Human Expeditions: Inspired by Bruce Trigger
In its 2007 obituary of Bruce Trigger (1937–2006), the Times of London referred to the Canadian anthropologist and archaeologist as “Canada’s leading prehistorian” and “one of the most influential archaeologists of his time.” Trained at Yale University and a faculty member at McGill University for more than forty years, he was best known for his History of Archaeological Thought, which the Times called “monumental.” Trigger inspired scholars all over the world through his questioning of assumptions and his engagement with social and political causes.
Human Expeditions pays tribute to Trigger’s immense legacy by bringing together cutting edge work from internationally recognized and emerging researchers inspired by his example. Covering the length and breadth of Trigger’s wide-ranging interests – from Egyptology to the history of archaeological theory to North American aboriginal cultures – this volume highlights the diversity of his academic work and the magnitude of his impact in many different areas of scholarship.
- Division: Scholarly Publishing
- World Rights
- Page Count: 316 pages
- Dimensions: 6.0in x 0.8in x 9.1in
Reviews‘Human Expeditions’ heartfelt testimonials to the life and work of Bruce Trigger highlight the diversity of his research and its impact on scholarship. More importantly, these contributions reflect how Trigger as a colleague, teacher, and mentor reached out and touched so many other scholars.’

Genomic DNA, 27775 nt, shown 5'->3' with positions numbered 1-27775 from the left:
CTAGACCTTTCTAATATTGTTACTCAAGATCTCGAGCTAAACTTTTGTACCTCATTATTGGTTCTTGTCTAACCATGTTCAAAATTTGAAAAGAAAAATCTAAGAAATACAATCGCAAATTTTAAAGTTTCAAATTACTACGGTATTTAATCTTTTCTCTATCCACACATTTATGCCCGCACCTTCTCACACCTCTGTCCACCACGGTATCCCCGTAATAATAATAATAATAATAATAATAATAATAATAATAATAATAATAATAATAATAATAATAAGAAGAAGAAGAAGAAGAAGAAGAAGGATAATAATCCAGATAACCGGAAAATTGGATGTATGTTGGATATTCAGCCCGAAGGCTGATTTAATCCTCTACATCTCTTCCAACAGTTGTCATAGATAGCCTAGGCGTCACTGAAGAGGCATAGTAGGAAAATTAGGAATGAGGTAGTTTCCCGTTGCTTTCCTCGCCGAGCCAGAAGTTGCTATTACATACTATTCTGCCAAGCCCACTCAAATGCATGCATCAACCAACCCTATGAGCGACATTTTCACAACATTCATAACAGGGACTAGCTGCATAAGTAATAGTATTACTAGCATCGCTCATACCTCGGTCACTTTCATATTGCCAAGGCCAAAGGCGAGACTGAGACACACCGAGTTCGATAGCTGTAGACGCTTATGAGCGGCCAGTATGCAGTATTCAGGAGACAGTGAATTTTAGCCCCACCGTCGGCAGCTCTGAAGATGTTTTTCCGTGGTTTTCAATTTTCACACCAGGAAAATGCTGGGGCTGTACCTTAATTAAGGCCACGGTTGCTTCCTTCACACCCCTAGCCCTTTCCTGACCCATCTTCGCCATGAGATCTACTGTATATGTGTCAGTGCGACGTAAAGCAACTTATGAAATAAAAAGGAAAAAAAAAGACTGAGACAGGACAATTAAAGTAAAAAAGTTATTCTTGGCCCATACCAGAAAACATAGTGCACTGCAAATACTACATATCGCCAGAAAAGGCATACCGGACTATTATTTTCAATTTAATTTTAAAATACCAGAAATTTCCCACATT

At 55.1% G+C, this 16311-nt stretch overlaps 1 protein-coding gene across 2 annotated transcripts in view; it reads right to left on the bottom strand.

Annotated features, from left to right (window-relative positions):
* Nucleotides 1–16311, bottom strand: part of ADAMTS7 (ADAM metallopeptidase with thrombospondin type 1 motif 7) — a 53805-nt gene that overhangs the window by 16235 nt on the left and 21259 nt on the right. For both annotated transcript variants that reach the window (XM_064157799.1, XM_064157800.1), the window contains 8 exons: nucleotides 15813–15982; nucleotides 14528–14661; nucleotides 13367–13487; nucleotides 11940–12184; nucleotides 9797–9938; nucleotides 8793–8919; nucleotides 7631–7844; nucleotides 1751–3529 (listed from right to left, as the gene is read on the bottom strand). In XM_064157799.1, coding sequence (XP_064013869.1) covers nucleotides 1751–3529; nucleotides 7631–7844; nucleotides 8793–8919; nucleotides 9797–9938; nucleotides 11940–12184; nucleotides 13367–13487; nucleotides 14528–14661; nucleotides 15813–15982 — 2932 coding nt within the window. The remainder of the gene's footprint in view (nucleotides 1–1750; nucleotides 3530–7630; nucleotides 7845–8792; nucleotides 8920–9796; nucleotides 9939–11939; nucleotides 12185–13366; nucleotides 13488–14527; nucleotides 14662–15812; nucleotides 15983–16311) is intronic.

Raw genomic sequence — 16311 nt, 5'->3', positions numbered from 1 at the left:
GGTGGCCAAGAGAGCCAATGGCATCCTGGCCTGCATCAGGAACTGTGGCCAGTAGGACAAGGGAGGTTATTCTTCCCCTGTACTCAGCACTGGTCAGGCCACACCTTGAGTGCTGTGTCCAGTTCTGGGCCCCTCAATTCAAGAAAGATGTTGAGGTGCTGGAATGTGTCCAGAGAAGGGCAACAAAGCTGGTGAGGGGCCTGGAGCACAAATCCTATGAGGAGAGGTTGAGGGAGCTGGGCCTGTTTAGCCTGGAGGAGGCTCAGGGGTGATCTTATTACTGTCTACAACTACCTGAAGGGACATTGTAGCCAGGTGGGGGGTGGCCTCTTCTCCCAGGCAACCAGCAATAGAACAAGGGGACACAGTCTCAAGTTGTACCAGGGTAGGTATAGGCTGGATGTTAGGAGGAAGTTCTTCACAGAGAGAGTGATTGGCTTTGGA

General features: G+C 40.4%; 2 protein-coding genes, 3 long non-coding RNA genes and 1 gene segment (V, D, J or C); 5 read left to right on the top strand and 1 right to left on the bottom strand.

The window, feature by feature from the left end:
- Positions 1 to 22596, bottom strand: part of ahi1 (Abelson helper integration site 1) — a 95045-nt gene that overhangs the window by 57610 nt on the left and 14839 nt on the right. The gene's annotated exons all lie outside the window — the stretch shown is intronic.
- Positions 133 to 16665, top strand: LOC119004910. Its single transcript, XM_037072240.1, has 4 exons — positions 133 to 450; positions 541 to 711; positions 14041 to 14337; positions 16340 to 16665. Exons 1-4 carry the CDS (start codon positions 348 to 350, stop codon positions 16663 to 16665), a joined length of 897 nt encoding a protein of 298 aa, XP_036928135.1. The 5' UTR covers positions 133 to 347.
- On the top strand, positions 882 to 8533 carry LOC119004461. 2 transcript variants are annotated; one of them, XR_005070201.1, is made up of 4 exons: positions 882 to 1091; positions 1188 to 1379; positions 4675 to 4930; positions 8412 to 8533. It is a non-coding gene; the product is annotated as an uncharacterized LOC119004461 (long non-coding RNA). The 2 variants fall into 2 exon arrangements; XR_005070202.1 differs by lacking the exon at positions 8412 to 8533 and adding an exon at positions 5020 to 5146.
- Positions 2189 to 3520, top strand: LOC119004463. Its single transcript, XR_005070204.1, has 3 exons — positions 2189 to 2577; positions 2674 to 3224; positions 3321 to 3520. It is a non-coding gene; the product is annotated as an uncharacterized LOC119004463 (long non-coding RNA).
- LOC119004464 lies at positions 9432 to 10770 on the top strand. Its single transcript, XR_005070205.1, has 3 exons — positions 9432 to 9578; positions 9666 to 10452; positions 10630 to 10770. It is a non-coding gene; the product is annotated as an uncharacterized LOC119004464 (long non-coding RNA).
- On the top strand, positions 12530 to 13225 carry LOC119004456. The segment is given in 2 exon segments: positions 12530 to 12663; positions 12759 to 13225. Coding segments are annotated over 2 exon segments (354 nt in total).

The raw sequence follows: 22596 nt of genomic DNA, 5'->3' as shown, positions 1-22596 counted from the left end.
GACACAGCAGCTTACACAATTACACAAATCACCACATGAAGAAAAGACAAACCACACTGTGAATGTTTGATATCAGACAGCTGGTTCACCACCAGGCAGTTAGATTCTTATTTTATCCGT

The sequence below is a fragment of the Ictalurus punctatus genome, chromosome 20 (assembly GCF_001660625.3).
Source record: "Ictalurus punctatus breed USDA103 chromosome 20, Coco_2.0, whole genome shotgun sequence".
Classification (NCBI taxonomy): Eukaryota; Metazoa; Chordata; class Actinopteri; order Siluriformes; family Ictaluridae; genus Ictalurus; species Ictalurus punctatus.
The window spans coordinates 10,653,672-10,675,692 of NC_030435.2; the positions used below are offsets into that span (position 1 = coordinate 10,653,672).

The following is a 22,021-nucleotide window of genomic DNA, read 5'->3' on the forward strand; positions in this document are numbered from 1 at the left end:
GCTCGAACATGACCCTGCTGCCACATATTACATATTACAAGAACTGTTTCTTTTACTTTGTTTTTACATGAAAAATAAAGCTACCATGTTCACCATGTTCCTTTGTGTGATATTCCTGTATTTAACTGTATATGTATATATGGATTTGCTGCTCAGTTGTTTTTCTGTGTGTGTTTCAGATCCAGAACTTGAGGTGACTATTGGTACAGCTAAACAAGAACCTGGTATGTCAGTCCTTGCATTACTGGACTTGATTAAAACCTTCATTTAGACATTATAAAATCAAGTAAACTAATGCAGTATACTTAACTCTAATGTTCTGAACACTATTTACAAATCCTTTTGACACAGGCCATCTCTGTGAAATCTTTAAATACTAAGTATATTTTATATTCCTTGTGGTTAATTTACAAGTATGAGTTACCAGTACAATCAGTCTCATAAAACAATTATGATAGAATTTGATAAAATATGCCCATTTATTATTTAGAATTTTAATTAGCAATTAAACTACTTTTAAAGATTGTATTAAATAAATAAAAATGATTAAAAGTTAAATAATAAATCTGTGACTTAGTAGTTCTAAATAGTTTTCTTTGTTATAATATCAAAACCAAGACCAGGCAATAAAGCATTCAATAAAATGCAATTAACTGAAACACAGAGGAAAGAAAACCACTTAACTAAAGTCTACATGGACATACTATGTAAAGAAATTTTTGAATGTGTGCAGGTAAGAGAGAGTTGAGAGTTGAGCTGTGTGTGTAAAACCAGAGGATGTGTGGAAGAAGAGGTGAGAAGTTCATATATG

Randall H. McGuire
European Journal of Archaeology vol 17:04:2014
Author InformationStephen Chrisomalis is an assistant professor in the Department of Anthropology at Wayne State University.
André Costopoulos is an associate professor in the Department of Anthropology at McGill University.
Table of contents
Bruce Trigger: Citizen Scholar - Stephen Chrisomalis (Wayne State University) and Andre Costopoulos (McGill University)
1. Possible Locations of the Land of Punt and Recent Archaeological and Textual Evidence from the Pharaonic Harbor at Mersa/Wadi Gawasis, Egypt - Kathryn A. Bard (Boston University) and Rodolfo Fattovich (University of Naples ‘L’Orientale’, Italian Institute for Africa and the Orient)
2. The Impact of Blackness on the Formation of Classics - Martin Bernal (Cornell University)
3. “Slaves” and Slave-raiding on the Northern Plains and Rupert’s Land - Alice Beck Kehoe (Marquette University)
4. Contextualising the Phenomenology of Landscape - John Bintliff (Leiden University)
5. The Independence of Ethnoarchaeology - Jerimy J. Cunningham (University of Lethbridge)
6. Experiments and Their Application to Lithic Archaeology: An Experimental Essay - Harry Lerner (University of Western Ontario)
7. The History of Archaeology as a Field: From Marginality to Recognition - Oscar Moro Abadía (Memorial University)
8. Cultural Continuity and Archaeological Practice in the Indian Context - Neha Gupta (McGill University)
9. A Citation Analysis of the Works Included in Americanist Culture History: Fundamentals of Time, Space and Form - Jennifer Bracewell (McGill University)
10. Bruce Trigger: “A Second International Marxist”? - Thomas C. Patterson (University of California, Riverside)
11. Bruce Trigger and the Philosophical Matrix of Scientific Research - Mario Bunge (McGill University)
12. What are the Bases of Domain Specificity? - Jérôme Rousseau (McGill University)
13. Age, Equality, and Inequality: A New Model for Social Evolution - Csilla Dallos (St. Thomas University)
14. Figurative Activity in an Evolutionary Perspective - Leo S. Klejn (European University at Saint Petersburg)
Subjects and Courses